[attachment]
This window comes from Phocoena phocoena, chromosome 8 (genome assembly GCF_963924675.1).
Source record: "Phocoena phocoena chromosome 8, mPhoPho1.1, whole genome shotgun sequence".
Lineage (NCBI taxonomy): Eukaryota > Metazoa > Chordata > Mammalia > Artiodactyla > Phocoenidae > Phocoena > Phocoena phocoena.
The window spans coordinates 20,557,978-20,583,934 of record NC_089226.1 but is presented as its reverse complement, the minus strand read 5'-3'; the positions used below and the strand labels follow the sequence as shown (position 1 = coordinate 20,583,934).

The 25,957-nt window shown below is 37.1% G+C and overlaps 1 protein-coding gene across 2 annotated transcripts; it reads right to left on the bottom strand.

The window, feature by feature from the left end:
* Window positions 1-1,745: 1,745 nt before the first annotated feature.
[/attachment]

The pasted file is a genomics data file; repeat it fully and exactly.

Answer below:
This window comes from Phocoena phocoena, chromosome 8 (genome assembly GCF_963924675.1).
Source record: "Phocoena phocoena chromosome 8, mPhoPho1.1, whole genome shotgun sequence".
Lineage (NCBI taxonomy): Eukaryota > Metazoa > Chordata > Mammalia > Artiodactyla > Phocoenidae > Phocoena > Phocoena phocoena.
The window spans coordinates 20,557,978-20,583,934 of record NC_089226.1 but is presented as its reverse complement, the minus strand read 5'-3'; the positions used below and the strand labels follow the sequence as shown (position 1 = coordinate 20,583,934).

The 25,957-nt window shown below is 37.1% G+C and overlaps 1 protein-coding gene across 2 annotated transcripts; it reads right to left on the bottom strand.

The window, feature by feature from the left end:
* Window positions 1-1,745: 1,745 nt before the first annotated feature.